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SOME SUFFERINGS ARE UNNECESSARY: A reflection for 5th Sunday in the Ordinary Time, Year B.
By Fr. Modestus Mgbaramuko
Sat, 03 Feb 2018

As we proclaim the Lord Jesus who takes the sick by the hand, curing and lifting them up, let us equally ponder the book of Job: the story of the righteous man who suffers total disaster. Our response in the psalm – 'praise the Lord who heals the broken-hearted', is equally matched by the grandeur of today's Gospel acclamation: 'He bore our sickness and endured our suffering'. But there is more!

 

How can the almighty power of God be defended in the face of sickness and disease in the world? How does one believe in a good, loving and caring God when faced with naked evil? With unexplainable pain and suffering? Job says: “Lying in my bed I wonder, when will it be day? Risen I think, how slowly evening comes!” This is quite touching, and it brings home to us, the stack realities of the human experience of suffering - not only at the time or person of Job, but today in our times and persons too.

 

For many people, suffering in the world is a reason for blaming God. For others, sickness and death in the world suggest that there is no God. However, for us the book of Job has other aims. First, it is a reminder that the best possible world is not necessarily, a world without any pain or challenges, but a world in which we learn – through pain and gain, how to deal with various situations and be the better from them. Second, the book of Job teaches us to be wise even in our pain and suffering in the world. Third, Job the righteous Sufferer is revelation that at times, even the innocent does suffer. Christ himself, is a conclusive evidence of this; reminding us that God alone must be our ultimate justice.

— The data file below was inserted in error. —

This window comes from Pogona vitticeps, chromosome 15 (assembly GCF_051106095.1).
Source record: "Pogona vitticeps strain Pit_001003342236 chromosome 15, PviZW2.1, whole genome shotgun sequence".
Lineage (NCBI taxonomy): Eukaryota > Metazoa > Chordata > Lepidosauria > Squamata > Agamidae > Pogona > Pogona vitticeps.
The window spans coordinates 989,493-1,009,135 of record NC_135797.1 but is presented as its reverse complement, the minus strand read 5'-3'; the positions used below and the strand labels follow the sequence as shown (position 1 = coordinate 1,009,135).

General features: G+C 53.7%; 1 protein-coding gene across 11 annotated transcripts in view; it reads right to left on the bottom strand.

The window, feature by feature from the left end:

What the book of Job does not suggest is a 'quick-fix' answer to pain and suffering. There is hardly a quick-fix, authentic answer to a real, human problem. Consequently, in our difficult times, we must emulate Paul who, at Corinth, spoke in a manner that encourages us to employ positive action in the face of a challenging circumstance. One can say that Paul lived the wisdom and mystery of suffering in the world, by voluntarily making himself 'all things to all people'

 

Drawing from both Jesus and Paul, we equally notice that in and outside the Synagogue, Jesus combines teaching and miracles of healing and exorcisms. In his mediation, Jesus shows not only that pain, suffering and death are realities which find final explanation more in God; but also, in this imperfect world, certain things may be the way they are, so that the will of God might be displayed in and through them (Mk 1:32-34; Jn 9:3).

 

Yet, no one may be right to advocate for a simplistic, blind or passive acceptance, when suffering can be removed or at least, alleviated. The discernment must therefore, begin from the realisation that, there are quite unnecessary and avoidable sufferings. Today, the sicknesses constantly brought to us due to substance abuse, domestic violence, meddling demonic forces and occult powers, bring the near-incurable sufferings to our doorsteps. Moreover, at the root of today’ base habits, is the concomitant arrogance of a godless permissiveness which blinds its victim to the part of regeneration daily made both possible and available, through openness to God’s mercy. Such an absence of the sense of faith, worsens our spiritual sicknesses, even killing us faster than the biological illness!

 

At the close of our discernment, is our invitation to Christian discipleship which demands of us: 'carry your cross and follow’ (Lk 14:27). In some ways, we all have our share in this suffering, whether it takes the form of the diminutive ill-health, or where our suffering is presented from the demands of our Christian discipline. When sufferings and sacrifices come as a part of our witness to God's will, then the Job in us must also seek the Christ. We, like Christ need to face it with some manner of courage. Indeed, pains often arise when we stand before our detractors in connection to God’s honour. Yet, in and through the positive endurance, what we suffer may also come to enrich and transform us.

 

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